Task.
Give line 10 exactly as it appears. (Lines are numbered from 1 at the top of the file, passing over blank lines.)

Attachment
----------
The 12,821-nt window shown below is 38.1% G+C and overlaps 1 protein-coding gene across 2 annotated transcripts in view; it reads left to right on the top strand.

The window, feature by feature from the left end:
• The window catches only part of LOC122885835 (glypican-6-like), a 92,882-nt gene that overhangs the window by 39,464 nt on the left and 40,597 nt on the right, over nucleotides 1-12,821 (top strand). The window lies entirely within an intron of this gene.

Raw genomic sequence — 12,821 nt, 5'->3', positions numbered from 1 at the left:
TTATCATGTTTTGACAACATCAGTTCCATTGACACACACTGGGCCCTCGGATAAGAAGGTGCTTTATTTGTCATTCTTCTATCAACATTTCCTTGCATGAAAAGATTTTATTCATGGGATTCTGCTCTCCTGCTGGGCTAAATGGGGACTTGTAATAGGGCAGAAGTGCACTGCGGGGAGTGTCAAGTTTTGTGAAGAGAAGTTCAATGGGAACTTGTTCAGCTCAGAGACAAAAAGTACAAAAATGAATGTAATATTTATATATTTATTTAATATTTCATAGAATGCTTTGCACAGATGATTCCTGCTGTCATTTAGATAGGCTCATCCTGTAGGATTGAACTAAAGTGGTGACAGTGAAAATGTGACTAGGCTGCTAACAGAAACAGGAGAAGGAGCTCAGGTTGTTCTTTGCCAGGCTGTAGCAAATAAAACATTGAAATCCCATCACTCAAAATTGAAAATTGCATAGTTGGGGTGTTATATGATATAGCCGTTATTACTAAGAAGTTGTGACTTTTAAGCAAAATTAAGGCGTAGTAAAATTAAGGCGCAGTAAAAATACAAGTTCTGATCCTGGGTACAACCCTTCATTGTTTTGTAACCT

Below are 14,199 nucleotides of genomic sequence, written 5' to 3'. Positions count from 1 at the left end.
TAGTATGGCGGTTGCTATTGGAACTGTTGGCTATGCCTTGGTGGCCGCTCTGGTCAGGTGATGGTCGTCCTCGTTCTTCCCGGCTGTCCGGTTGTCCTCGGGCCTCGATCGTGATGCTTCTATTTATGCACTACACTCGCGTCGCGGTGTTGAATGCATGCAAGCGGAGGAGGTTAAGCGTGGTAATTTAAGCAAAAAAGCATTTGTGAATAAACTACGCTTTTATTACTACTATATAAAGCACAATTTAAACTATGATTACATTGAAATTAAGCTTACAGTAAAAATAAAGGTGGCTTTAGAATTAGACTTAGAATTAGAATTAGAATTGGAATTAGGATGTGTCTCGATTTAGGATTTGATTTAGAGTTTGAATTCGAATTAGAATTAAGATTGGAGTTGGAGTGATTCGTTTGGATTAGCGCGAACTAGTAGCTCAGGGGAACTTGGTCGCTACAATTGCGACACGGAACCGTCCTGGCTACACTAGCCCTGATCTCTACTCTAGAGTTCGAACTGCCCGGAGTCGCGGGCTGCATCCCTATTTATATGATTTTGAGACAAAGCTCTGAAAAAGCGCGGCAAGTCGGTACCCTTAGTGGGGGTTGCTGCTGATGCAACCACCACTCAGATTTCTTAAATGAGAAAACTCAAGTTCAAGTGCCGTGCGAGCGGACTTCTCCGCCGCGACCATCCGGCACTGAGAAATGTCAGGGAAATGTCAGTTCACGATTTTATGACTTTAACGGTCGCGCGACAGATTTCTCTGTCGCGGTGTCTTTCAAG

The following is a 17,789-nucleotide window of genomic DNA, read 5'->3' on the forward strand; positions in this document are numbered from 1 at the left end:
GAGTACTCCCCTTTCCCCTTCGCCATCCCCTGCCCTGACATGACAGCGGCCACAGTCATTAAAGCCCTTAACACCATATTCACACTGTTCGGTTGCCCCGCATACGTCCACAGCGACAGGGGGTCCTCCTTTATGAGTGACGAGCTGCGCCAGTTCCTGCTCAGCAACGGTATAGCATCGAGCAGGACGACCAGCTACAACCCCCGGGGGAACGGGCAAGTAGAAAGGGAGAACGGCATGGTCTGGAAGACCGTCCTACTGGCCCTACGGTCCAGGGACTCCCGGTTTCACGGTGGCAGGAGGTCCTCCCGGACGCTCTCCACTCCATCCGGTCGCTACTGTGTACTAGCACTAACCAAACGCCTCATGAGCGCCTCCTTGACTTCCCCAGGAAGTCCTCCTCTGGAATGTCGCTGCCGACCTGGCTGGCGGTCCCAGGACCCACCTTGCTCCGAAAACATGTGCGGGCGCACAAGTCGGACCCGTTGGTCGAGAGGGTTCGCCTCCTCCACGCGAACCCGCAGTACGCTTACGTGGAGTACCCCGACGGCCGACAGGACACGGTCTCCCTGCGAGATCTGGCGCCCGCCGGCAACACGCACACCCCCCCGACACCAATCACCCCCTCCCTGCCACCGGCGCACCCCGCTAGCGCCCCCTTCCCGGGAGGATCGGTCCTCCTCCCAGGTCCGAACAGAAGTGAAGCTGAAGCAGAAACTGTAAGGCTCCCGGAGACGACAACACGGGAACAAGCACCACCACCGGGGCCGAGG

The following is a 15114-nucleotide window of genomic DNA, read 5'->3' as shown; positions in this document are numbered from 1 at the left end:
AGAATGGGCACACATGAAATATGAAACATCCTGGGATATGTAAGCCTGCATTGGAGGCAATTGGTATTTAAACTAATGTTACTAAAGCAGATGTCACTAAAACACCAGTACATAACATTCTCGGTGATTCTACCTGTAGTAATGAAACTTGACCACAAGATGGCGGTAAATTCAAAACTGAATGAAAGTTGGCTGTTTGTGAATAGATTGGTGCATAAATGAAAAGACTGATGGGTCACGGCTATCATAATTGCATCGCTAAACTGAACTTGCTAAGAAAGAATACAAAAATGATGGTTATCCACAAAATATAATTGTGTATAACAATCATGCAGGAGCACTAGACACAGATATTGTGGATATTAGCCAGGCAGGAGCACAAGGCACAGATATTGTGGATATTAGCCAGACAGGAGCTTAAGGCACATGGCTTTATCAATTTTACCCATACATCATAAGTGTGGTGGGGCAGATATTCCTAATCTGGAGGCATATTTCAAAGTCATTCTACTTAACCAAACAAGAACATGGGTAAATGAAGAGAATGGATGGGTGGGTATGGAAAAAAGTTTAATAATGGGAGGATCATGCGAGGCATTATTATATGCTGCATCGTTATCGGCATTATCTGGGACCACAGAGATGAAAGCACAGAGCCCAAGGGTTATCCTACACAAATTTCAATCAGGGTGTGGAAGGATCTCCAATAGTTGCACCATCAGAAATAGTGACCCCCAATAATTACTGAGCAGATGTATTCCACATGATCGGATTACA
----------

The following is a 15114-nucleotide window of genomic DNA, read 5'->3' as shown; positions in this document are numbered from 1 at the left end: